Regardless of the mix of isotopes in plutonium, there exist the potential for using it to make nuclear weapons. Analyses have been made of the relative risk of proliferation for a wide variety of scenarios of which two are most important: With reprocessing, the separated plutonium must be successfully safeguarded and not diverted, even by government action.

The alternative scenario involves keeping the plutonium in the spent fuel and disposing of it directly as nuclear waste - a once-through fuel cycle. Most of the spent fuel consists of inert uranium oxide. Less than 1% is fissionable U-235 and the plutonium oxide content is also about 1%. All of the intensely radioactive fission products also remain in the spent fuel. For this reason, commercial reprocessing must be done remotely, using massive radiation shielding and sophisticated automated handling equipment. The radioactive waste itself serves as an effective barrier.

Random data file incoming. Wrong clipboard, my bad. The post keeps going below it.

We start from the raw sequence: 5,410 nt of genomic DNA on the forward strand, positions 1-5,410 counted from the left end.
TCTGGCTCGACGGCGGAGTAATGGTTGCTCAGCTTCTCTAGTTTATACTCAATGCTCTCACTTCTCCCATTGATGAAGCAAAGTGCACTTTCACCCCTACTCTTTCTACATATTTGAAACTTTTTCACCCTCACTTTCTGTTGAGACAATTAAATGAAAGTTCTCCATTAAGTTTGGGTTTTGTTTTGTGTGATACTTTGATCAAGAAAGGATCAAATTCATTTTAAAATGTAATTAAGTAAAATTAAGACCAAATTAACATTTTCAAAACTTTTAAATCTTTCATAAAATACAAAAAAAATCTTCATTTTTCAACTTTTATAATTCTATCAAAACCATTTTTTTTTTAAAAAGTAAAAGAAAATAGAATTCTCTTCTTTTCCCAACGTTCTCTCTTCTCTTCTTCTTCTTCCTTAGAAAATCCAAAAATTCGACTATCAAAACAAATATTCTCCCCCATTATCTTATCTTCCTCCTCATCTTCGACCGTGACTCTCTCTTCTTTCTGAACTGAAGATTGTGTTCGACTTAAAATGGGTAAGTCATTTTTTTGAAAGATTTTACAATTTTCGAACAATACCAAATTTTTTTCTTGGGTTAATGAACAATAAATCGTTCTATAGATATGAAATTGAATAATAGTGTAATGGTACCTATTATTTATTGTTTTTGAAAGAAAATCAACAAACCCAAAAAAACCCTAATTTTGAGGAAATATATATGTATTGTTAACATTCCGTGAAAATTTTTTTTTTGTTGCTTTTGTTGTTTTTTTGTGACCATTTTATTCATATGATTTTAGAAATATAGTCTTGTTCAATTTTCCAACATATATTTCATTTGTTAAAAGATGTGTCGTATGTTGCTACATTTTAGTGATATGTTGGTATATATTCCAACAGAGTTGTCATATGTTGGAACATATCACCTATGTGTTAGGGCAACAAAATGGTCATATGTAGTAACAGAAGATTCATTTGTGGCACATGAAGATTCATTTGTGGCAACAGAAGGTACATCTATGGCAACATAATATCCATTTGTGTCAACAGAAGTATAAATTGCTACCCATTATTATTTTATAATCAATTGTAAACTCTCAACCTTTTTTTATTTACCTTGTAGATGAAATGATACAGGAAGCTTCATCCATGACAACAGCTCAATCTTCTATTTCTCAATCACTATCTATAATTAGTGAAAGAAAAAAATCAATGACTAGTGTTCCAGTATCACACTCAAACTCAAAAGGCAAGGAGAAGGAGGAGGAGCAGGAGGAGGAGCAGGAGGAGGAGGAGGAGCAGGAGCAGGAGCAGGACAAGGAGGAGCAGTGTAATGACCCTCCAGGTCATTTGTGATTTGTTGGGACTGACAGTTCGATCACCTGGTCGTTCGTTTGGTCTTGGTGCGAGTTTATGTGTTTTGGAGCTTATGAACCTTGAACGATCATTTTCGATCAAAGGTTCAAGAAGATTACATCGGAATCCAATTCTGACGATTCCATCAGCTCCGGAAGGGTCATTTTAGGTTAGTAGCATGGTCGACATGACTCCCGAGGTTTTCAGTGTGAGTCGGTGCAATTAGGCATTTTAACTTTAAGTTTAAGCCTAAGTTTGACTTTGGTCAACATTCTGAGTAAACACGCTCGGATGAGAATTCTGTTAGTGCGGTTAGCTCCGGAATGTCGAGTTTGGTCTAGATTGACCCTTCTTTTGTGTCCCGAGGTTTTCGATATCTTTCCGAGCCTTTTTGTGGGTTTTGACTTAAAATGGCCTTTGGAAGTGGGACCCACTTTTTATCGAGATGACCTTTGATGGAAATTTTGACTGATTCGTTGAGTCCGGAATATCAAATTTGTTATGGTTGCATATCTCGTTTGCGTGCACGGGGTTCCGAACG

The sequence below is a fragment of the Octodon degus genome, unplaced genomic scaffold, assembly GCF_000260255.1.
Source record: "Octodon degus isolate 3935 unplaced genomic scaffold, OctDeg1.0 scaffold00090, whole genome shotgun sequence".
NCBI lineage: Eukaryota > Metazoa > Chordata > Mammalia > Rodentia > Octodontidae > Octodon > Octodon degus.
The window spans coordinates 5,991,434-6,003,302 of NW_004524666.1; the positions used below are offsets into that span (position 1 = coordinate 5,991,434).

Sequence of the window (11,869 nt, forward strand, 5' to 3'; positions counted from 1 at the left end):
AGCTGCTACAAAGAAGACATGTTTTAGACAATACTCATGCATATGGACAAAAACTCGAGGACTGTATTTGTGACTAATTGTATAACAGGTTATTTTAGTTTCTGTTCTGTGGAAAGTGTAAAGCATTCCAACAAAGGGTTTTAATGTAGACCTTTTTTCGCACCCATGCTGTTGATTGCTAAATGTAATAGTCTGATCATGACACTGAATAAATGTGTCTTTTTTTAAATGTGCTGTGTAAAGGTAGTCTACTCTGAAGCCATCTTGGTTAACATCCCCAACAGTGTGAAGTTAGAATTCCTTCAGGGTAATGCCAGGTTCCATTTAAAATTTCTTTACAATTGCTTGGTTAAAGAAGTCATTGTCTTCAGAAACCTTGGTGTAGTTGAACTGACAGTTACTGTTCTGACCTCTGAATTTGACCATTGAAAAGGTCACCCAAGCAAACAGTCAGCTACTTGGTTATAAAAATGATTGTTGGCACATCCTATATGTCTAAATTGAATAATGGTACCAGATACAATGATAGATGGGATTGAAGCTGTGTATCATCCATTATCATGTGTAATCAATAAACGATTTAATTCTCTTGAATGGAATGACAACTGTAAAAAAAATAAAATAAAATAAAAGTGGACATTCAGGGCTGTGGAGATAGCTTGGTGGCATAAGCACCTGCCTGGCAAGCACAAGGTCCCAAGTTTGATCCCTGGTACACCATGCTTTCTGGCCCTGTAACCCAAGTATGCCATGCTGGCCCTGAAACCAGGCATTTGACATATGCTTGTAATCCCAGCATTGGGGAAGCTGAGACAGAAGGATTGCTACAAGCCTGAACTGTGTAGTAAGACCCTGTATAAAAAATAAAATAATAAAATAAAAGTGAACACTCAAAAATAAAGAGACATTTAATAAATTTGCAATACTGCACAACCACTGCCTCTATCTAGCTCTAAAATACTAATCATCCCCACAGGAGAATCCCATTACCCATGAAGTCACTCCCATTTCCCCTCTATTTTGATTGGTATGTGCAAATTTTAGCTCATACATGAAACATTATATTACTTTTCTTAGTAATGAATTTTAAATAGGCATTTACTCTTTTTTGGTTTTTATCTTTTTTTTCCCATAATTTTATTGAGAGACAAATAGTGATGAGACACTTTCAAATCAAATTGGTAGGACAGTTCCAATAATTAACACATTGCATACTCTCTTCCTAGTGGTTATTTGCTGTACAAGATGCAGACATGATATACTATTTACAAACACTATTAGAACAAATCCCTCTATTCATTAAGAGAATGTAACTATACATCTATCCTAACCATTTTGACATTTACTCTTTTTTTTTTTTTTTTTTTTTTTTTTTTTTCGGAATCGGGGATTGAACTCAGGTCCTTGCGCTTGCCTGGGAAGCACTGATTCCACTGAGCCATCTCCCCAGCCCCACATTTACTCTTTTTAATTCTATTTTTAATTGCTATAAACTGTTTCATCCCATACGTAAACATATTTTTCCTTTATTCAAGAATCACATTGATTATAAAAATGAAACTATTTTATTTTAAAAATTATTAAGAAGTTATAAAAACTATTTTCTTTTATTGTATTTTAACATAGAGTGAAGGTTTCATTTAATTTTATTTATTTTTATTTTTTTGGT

Since there is so much spent fuel in existence, analysts planning the disposition of excess weapons plutonium say that plutonium as inaccessibleas in spent fuel meets a "spent fuel standard" and requires no more immediate changes to reduce proliferation risk.

The long-term risk with direct disposal of spent fuel develops as radioactivity of fission products decays. The dangers to persons from retrieving spent fuel and chemically separating the plutonium can be assessed as a function of time. Decades from now the radioactivity would be low enough to permit mining and reprocessing to separate the plutonium. Also, the plutonium itself becomes less rich in the shorter half-life heavier isotopes, making it a somewhat more attractive weapons material.

Sir Walter Marshall, when he headed Britain's nuclear power program, called a spent fuel repository a "plutonium mine." However, in either scenario--burning plutonium as MOX fuel or direct disposal--the proliferation risks are low. Neither scenario has an obvious nonproliferation advantage over the other.

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